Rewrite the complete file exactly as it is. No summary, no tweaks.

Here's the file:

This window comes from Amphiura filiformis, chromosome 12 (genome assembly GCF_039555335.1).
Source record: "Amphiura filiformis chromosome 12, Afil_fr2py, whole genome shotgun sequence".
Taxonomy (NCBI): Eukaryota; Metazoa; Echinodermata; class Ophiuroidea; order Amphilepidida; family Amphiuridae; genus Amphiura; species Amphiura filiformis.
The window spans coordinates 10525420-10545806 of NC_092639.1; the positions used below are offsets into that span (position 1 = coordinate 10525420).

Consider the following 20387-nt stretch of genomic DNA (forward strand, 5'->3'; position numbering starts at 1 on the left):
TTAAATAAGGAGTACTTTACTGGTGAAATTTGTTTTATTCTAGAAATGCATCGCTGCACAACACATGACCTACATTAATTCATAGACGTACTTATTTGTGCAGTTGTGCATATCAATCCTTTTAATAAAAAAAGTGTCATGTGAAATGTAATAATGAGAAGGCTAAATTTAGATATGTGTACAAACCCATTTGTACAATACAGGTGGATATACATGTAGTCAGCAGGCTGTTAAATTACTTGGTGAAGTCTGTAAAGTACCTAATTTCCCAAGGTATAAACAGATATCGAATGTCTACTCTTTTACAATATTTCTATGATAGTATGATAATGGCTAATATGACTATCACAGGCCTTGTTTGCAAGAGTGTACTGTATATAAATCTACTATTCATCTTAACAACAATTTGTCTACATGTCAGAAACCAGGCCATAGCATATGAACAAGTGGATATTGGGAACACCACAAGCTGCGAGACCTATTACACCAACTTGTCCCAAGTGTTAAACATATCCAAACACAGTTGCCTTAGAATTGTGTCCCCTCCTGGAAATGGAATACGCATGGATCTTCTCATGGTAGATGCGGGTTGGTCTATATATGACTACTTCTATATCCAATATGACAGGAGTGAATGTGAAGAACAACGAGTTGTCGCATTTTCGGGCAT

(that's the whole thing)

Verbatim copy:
This window comes from Amphiura filiformis, chromosome 12 (genome assembly GCF_039555335.1).
Source record: "Amphiura filiformis chromosome 12, Afil_fr2py, whole genome shotgun sequence".
Taxonomy (NCBI): Eukaryota; Metazoa; Echinodermata; class Ophiuroidea; order Amphilepidida; family Amphiuridae; genus Amphiura; species Amphiura filiformis.
The window spans coordinates 10525420-10545806 of NC_092639.1; the positions used below are offsets into that span (position 1 = coordinate 10525420).

Consider the following 20387-nt stretch of genomic DNA (forward strand, 5'->3'; position numbering starts at 1 on the left):
TTAAATAAGGAGTACTTTACTGGTGAAATTTGTTTTATTCTAGAAATGCATCGCTGCACAACACATGACCTACATTAATTCATAGACGTACTTATTTGTGCAGTTGTGCATATCAATCCTTTTAATAAAAAAAGTGTCATGTGAAATGTAATAATGAGAAGGCTAAATTTAGATATGTGTACAAACCCATTTGTACAATACAGGTGGATATACATGTAGTCAGCAGGCTGTTAAATTACTTGGTGAAGTCTGTAAAGTACCTAATTTCCCAAGGTATAAACAGATATCGAATGTCTACTCTTTTACAATATTTCTATGATAGTATGATAATGGCTAATATGACTATCACAGGCCTTGTTTGCAAGAGTGTACTGTATATAAATCTACTATTCATCTTAACAACAATTTGTCTACATGTCAGAAACCAGGCCATAGCATATGAACAAGTGGATATTGGGAACACCACAAGCTGCGAGACCTATTACACCAACTTGTCCCAAGTGTTAAACATATCCAAACACAGTTGCCTTAGAATTGTGTCCCCTCCTGGAAATGGAATACGCATGGATCTTCTCATGGTAGATGCGGGTTGGTCTATATATGACTACTTCTATATCCAATATGACAGGAGTGAATGTGAAGAACAACGAGTTGTCGCATTTTCGGGCAT